A qualified appraisal is important, emphasis on “qualified”
The case itself is replete with damaging correspondence and testimony evidence that the taxpayer did not wish to contribute any amount if the sale did not close. The result is that our first goal above was lost because the entire sale was taxable to the owner. The court then went further and denied the charitable contribution deduction itself. The taxpayer did not comply with the regulatory requirements to substantiate the deductions found in Internal Revenue Code Section 170. In particular, the court determined that the taxpayer did not obtain a “qualified appraisal.” The taxpayer obtained a price quote from a qualified appraiser, but used an unqualified, presumably cheaper, alternative.
The bottom-line result was particularly harsh for the taxpayer. Fidelity Charitable was contractually entitled to a portion of the sale proceeds even though the entire gain was taxable to the business owner. The business owner was also not even entitled to the charitable contribution deduction due to the failure to have a qualified appraiser/appraisal. Definitely not the desired economic result for the taxpayer and his family.
Three lessons to learn from this case
1. All planning should be implemented far sooner. All planning, particularly charitable and noncharitable alternatives involving a transfer of ownership prior to the sale, must be completed well before the formal closing of the sale or deal. If the sale or deal has progressed too far, you run the risk of any presale transfers being disregarded for tax purposes under the assignment of income doctrine. “Too far” means there is a meaningful possibility that the sale will not actually close.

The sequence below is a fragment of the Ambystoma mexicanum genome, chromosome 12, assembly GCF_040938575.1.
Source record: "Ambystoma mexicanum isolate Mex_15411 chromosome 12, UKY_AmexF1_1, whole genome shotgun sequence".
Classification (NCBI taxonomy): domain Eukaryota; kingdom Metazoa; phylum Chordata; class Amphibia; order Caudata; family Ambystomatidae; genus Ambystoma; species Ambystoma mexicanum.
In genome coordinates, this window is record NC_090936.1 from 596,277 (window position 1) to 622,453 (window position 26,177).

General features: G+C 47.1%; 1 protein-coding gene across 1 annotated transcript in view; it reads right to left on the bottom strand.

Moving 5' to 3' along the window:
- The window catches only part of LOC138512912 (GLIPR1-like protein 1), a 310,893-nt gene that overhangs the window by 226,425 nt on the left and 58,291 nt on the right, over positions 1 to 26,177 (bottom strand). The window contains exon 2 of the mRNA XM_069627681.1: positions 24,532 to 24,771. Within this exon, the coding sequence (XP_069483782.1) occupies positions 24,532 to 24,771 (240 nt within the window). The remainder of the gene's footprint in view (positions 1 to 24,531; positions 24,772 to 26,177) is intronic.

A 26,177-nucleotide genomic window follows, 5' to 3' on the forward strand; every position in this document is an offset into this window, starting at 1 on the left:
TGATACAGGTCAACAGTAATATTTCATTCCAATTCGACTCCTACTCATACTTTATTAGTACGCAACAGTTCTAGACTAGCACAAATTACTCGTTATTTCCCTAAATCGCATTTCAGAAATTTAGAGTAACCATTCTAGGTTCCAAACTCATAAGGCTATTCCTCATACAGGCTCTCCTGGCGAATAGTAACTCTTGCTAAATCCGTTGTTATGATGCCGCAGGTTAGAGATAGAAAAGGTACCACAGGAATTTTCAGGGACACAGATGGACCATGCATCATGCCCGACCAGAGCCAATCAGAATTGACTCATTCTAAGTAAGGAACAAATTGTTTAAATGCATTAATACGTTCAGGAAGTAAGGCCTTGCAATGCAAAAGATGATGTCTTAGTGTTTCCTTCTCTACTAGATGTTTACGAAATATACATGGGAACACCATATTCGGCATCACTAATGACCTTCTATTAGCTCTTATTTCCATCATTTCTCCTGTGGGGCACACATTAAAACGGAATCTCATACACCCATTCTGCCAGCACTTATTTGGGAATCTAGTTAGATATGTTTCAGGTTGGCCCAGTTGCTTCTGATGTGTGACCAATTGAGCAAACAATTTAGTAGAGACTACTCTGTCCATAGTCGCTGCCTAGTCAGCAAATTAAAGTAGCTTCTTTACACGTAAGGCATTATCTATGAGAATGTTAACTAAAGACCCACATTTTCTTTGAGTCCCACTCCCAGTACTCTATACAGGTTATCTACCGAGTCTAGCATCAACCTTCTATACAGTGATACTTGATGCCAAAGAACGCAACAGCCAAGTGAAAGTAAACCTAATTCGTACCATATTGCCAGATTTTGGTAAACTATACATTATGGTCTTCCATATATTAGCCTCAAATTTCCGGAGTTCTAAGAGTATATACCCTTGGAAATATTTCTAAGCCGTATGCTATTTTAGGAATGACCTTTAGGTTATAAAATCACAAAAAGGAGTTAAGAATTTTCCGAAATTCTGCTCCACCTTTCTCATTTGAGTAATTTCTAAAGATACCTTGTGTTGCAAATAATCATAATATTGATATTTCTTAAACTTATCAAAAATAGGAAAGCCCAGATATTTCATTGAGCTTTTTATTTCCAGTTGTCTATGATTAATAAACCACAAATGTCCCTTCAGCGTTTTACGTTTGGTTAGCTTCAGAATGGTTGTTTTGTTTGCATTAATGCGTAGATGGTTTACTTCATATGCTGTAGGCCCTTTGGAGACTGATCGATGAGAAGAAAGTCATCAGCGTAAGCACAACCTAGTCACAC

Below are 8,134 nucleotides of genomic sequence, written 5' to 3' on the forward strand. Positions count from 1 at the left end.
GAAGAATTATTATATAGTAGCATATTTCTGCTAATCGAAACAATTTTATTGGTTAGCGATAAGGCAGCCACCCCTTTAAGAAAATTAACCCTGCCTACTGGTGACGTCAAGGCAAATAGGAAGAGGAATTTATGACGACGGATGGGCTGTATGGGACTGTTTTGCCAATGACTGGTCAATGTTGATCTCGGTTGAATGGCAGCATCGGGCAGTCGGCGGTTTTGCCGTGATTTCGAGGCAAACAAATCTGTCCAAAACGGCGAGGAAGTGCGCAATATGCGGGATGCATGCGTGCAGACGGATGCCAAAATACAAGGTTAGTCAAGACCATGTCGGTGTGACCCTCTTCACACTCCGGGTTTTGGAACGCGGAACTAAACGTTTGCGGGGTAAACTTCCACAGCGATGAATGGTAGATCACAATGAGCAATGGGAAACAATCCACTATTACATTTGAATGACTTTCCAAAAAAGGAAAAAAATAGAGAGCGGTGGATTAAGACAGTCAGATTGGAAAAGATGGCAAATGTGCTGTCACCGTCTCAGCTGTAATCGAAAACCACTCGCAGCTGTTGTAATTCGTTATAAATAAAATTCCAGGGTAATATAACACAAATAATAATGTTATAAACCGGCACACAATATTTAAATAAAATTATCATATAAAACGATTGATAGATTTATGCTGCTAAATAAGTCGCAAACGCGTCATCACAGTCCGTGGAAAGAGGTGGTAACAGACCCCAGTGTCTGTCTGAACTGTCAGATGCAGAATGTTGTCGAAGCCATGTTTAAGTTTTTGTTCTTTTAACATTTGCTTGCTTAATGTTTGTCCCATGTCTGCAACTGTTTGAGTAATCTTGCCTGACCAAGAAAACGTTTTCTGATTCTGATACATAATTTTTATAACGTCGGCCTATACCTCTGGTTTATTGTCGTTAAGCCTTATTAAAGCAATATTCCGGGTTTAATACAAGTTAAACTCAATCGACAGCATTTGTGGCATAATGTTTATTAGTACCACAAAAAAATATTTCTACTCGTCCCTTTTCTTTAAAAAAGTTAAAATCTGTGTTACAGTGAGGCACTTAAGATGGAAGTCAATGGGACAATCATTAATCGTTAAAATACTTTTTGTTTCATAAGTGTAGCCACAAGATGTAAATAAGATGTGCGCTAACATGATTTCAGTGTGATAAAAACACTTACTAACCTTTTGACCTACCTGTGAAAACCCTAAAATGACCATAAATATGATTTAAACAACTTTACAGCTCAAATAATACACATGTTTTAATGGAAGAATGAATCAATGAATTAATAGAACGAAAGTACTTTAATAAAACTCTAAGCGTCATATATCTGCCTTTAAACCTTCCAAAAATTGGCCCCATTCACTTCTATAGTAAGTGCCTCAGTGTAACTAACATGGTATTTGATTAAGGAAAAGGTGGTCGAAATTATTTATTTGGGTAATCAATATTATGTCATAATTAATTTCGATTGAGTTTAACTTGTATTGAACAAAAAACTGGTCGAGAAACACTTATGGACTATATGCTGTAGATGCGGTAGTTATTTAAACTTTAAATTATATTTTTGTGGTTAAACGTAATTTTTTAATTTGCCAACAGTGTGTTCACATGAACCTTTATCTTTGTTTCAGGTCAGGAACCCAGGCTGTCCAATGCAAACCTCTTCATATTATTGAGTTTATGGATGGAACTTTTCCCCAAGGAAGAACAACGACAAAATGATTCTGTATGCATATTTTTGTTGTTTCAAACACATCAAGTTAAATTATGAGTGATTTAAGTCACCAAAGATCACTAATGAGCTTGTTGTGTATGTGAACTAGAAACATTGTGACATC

The issuance of a letter of intent (LOI), which is not typically binding, begins a countdown for completion. Try to implement the plan before the LOI is issued, even though the LOI is subject to negotiation. Note that the best planning is done long before the sale is in progress. Some of the best results are obtained by planning at least two years prior to the sale.
2. Seek a qualified tax attorney’s advice. A qualified tax attorney can guide you through the maze of decisions involved with business sales. Note that many mergers and acquisitions attorneys specifically say that they do not give tax advice. Retain and listen to the advice of your tax attorney. Be candid about concerns that you may have, such as the possibility that the sale may not close. Creative solutions may be available.
3. Carefully follow the IRS rules for the tax planning or structure. In tax planning and in life, we should strive to minimize risk and maximize benefits. Here, the taxpayer did not bother to use an IRS-qualified appraiser.
The appraisal itself did not include a statement that the appraisal was prepared for federal tax purposes, included an incorrect date of contribution (possibly as a result of the application of the assignment of income doctrine), included a premature date of appraisal, did not adequately describe the method of valuation, was not even signed by the appraiser, did not include the appraiser’s qualifications, did not describe the property contributed in sufficient detail, and did not include an explanation of the specific basis for the valuation.
The simplest advice here is to dot the i’s and cross the t’s on a timely basis. The cheapest advice may actually be the more expensive, as happened here.
About the author:
John M. Goralka is founder of The Goralka Law Firm.